Manasseh was raised in royalty, the son of Hezekiah, one of the great kings of Judah. Manasseh, even though he was raised in a godly home turned his back on God when he took over the throne at age 12. He reigned as king over Judah for fifty-five years (698-643 B.C.), the longest reign of any king in Judah. His reign as king was a horrible time for the nation as Manasseh led the people away from God. A systematic and persistent attempt was made to banish the worship of God out of the land. There is an old Jewish tradition that says Isaiah was put to death during Manasseh’s reign (2 Kings 21:16; 24:3, 4; Jer. 2:30), having been sawn in two in the trunk of a tree. Manasseh has been called the “Nero of Palestine.” You can find Manasseh’s story and a description of his detestable practices in 2 Chronicles 33:1-10. Let’s read it together.
1Manasseh was twelve years old when he became king, and he reigned in Jerusalem fifty-five years. 2He did evil in the eyes of the LORD, following the detestable practices of the nations the LORD had driven out before the Israelites. 3He rebuilt the high places his father Hezekiah had demolished; he also erected altars to the Baals and made Asherah poles. He bowed down to all the starry hosts and worshiped them. 4He built altars in the temple of the LORD, of which the LORD had said, “My Name will remain in Jerusalem forever.” 5In both courts of the temple of the LORD, he built altars to all the starry hosts. 6He sacrificed his sons in the fire in the Valley of Ben Hinnom, practiced sorcery, divination and witchcraft, and consulted mediums and spiritists. He did much evil in the eyes of the LORD, provoking him to anger. 7He took the carved image he had made and put it in God’s temple, of which God had said to David and to his son Solomon, “In this temple and in Jerusalem, which I have chosen out of all the tribes of Israel, I will put my Name forever. 8I will not again make the feet of the Israelites leave the land I assigned to your forefathers, if only they will be careful to do everything I commanded them concerning all the laws, decrees and ordinances given through Moses.” 9But Manasseh led Judah and the people of Jerusalem astray, so that they did more evil than the nations the LORD had destroyed before the Israelites. 10The LORD spoke to Manasseh and his people, but they paid no attention. (2 Chronicles 33:1-10 NIV)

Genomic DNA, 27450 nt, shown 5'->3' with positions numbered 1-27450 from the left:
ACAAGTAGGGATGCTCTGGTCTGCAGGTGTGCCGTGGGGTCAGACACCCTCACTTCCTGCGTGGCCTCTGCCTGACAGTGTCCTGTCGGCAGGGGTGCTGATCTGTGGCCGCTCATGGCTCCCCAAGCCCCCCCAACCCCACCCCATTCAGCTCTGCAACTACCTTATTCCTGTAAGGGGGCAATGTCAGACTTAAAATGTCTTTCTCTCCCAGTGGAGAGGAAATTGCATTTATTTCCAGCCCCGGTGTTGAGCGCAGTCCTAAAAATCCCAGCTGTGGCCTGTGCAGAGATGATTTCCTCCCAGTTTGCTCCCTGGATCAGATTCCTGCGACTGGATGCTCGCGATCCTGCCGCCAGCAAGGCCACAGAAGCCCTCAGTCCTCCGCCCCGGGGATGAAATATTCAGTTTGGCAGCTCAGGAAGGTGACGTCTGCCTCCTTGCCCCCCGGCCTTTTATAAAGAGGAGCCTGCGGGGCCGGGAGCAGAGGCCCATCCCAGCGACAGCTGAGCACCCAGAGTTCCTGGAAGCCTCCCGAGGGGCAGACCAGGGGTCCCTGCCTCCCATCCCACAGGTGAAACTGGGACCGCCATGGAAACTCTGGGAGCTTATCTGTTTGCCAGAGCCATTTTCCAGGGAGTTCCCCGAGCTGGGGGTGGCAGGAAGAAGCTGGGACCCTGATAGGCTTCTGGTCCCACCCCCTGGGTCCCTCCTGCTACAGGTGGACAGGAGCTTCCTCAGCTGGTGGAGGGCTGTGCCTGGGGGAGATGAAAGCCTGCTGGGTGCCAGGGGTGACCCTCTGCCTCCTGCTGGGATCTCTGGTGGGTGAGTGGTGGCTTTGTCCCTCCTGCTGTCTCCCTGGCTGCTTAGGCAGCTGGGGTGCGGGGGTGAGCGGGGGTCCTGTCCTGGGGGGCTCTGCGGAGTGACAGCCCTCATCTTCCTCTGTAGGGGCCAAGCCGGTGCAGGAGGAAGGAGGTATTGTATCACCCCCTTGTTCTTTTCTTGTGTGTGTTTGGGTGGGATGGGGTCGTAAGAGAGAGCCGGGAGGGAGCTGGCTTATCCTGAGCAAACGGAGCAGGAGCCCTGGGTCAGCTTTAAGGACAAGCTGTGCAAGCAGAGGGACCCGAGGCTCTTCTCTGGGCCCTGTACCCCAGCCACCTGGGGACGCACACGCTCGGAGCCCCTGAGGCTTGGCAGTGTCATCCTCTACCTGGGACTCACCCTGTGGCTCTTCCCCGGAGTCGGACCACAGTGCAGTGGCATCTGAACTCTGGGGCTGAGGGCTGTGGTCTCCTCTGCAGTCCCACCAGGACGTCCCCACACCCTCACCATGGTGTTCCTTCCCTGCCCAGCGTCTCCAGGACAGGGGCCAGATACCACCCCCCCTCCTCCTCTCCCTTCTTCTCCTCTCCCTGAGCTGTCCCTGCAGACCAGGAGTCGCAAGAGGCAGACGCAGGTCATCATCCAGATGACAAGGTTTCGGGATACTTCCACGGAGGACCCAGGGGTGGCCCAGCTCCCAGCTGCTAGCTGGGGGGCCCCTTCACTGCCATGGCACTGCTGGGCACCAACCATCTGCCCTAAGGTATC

Manasseh did all of this evil and then one day the king of Babylon, Esarhaddon, overtook him. Manasseh found himself led through the streets with a ring through his nose. His power was gone. His arrogance has vanished. He was in a position to hear from God. Let’s read what happened.
11So the LORD brought against them the army commanders of the king of Assyria, who took Manasseh prisoner, put a hook in his nose, bound him with bronze shackles and took him to Babylon. 12In his distress he sought the favor of the LORD his God and humbled himself greatly before the God of his fathers. 13And when he prayed to him, the LORD was moved by his entreaty and listened to his plea; so he brought him back to Jerusalem and to his kingdom. Then Manasseh knew that the LORD is God. 14Afterward he rebuilt the outer wall of the City of David, west of the Gihon spring in the valley, as far as the entrance of the Fish Gate and encircling the hill of Ophel; he also made it much higher. He stationed military commanders in all the fortified cities in Judah. 15He got rid of the foreign gods and removed the image from the temple of the LORD, as well as all the altars he had built on the temple hill and in Jerusalem; and he threw them out of the city. 16Then he restored the altar of the LORD and sacrificed fellowship offerings and thank offerings on it, and told Judah to serve the LORD, the God of Israel. (2 Chronicles 33:10-16 NIV)
When Manasseh turned his face to God and sought the Lord he found God present that very moment. There wasn’t a probationary period due to Manasseh’s heinous sins. There wasn’t a waiting period because of his devilish deeds – God was there to show Manasseh what he had done, and what God was doing. Chronicles tells us that God was moved by the prayer of Manasseh. My friend, God is moved by your prayers and mine as well. Won’t you lift up your eyes to the King of kings this morning? Regardless of your circumstances or situation, won’t you confess your need of Jesus and invite Him to come into your heart as your Lord and Savior.
We desperately need to seek God with all of our hearts this morning so that we can learn of His ways and allow Him to reveal to us His purposes for our lives. Call upon the Lord and watch Him work in your life!